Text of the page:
Using a more complicated prime check can help too. With VS2017 on the same laptop as above, this is about 3x faster than the "int" version of the above isPrime() and even 20% faster than looking up primes in a pre-sieved std::vector<bool>; I didn't try std::array<bool, N>. Presumably this has more to do with memory latency on this laptop than from the sieve lookup polluting the data cache, but that is just speculation on my part.

static bool check_by_30(int num) {
    if (num <= 1) return false;
    if (2 == num) return true;
    if (0 == (num & 1)) return false;
    if (3 == num) return true;
    if (0 == (num % 3)) return false;
    if (5 == num) return true;
    if (0 == (num % 5)) return false;
    if (7 == num) return true;
    if (0 == (num % 7)) return false;
    if (11 == num) return true;
    if (0 == (num % 11)) return false;
    if (13 == num) return true;
    if (0 == (num % 13)) return false;
    if (17 == num) return true;
    if (0 == (num % 17)) return false;
    if (19 == num) return true;
    if (0 == (num % 19)) return false;
    if (23 == num) return true;
    if (0 == (num % 23)) return false;
    if (29 == num) return true;
    if (0 == (num % 29)) return false;
    // 30 = 2 * 3 * 5 
    for (int i = 30; i * i <= num; i += 30)
    {
        if (num % (i + 1) == 0) return false;
        if (num % (i + 7) == 0) return false;
        if (num % (i + 11) == 0) return false;
        if (num % (i + 13) == 0) return false;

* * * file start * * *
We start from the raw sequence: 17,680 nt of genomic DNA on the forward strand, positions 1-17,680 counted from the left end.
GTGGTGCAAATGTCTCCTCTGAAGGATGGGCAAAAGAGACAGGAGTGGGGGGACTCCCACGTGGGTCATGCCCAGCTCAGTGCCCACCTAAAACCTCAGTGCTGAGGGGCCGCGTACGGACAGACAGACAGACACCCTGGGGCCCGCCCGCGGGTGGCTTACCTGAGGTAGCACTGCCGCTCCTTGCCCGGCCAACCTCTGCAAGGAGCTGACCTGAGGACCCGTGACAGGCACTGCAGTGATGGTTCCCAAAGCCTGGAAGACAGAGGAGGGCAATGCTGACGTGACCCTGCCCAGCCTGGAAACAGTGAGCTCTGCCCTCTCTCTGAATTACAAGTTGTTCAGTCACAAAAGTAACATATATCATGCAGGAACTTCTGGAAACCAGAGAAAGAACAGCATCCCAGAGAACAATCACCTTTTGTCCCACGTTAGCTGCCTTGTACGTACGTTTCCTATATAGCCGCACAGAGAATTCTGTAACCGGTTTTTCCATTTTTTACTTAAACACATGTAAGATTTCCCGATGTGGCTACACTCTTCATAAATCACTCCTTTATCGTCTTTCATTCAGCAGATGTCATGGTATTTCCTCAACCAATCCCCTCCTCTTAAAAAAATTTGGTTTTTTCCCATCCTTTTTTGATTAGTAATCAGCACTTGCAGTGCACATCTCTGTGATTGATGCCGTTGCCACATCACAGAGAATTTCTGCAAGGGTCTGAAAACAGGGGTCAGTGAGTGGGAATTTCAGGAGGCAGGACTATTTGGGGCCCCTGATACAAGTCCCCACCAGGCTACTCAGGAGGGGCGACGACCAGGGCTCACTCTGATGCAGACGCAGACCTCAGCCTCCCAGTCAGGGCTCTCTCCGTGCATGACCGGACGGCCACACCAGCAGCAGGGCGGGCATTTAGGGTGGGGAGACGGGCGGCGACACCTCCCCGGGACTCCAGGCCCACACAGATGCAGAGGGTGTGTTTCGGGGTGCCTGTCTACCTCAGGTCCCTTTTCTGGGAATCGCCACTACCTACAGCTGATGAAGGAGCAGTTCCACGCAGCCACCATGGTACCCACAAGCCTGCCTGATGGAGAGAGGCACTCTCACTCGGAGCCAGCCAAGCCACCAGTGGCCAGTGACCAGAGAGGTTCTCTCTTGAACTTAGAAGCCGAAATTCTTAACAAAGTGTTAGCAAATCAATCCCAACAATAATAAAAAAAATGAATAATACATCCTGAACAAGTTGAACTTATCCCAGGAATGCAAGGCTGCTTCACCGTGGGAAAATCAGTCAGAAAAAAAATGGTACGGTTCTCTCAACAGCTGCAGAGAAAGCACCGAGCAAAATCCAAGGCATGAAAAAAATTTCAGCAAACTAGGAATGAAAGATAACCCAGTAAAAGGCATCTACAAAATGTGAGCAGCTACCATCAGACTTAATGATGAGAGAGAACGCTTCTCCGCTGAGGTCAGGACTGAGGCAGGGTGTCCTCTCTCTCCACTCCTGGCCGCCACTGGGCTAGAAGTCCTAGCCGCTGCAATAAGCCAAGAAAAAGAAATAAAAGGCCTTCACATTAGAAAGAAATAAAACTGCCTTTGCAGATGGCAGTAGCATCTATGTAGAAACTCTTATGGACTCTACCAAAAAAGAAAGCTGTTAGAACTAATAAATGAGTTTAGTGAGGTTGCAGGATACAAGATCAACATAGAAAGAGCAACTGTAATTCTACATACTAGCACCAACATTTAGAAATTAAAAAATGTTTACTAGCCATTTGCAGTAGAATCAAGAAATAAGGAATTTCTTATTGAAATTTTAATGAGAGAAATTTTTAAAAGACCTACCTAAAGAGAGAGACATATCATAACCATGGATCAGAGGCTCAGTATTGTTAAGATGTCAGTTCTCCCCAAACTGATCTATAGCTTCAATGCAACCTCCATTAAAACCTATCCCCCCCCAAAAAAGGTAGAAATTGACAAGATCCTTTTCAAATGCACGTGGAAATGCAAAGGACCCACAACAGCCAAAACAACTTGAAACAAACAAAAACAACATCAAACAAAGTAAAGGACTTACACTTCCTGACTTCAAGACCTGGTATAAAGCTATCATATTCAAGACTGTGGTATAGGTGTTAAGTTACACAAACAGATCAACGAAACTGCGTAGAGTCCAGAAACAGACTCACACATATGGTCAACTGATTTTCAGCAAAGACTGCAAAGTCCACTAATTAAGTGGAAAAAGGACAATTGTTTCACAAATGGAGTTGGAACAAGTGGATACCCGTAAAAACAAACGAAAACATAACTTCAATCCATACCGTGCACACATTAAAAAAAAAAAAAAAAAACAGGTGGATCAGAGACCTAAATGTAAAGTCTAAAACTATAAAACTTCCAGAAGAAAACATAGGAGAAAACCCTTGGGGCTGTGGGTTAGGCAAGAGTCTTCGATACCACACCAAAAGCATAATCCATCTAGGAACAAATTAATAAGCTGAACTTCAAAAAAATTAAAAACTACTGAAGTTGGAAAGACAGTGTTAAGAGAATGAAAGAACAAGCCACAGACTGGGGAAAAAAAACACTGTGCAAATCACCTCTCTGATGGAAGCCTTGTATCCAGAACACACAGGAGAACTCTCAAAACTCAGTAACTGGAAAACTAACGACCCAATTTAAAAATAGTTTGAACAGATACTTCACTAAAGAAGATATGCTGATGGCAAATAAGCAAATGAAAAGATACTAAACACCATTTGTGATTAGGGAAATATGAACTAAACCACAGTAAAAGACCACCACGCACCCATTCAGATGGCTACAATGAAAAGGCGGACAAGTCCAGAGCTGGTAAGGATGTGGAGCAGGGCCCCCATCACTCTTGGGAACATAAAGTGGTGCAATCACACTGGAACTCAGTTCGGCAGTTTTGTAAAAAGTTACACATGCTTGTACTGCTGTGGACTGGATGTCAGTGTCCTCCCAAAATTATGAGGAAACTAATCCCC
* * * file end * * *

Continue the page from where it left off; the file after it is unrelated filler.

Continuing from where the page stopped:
if (num % (i + 17) == 0) return false;
        if (num % (i + 19) == 0) return false;
        if (num % (i + 23) == 0) return false;
        if (num % (i + 29) == 0) return false;
    }
    return true;
}

A somewhat simpler variant is about as fast as a sieve lookup:

static bool check_by_6(int num)
{
    if (num <= 1) return false;
    if (2 == num) return true;
    if (0 == (num & 1)) return false;
    if (3 == num) return true;
    if (0 == (num % 3)) return false;
    if (5 == num) return true;
    if (0 == (num % 5)) return false;

    for (int i = 6; i * i <= num; i += 6)
    {
        if (num % (i + 1) == 0) return false;
        if (num % (i + 5) == 0) return false;
    }

    return true;
}

Note that computing all the primes in a given range as fast as possible is not the same as trying to determine if a random small number is prime. The distribution of numbers passed to the prime check will make a difference too (e.g., uniformly random vs. incrementing).

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  • \$\begingroup\$ Hi, these are good comments! Just to be sure, they apply to my answer, not too the original code? \$\endgroup\$ – Josay Feb 24 '18 at 11:38
  • \$\begingroup\$ @Josay, you are right, these changes make your code much faster. Now when I ran it I got (using time), I got 0.04ms. Of course, using a microbenchmarking library will obviously be more accurate, but it really is unneeded in this case. (I just wanted to see relative performance) \$\endgroup\$ – Arnav Borborah Feb 24 '18 at 14:21
  • \$\begingroup\$ Note that even when the numbers involved are too big for 32-bit integers, the performance difference may be enough to warrant having the 64-bit version calling a 32-bit version at runtime whenever the argument is small enough. \$\endgroup\$ – Henric Jungheim Feb 24 '18 at 21:58
  • \$\begingroup\$ @Josay, yes, to your changes. \$\endgroup\$ – Henric Jungheim Feb 24 '18 at 22:02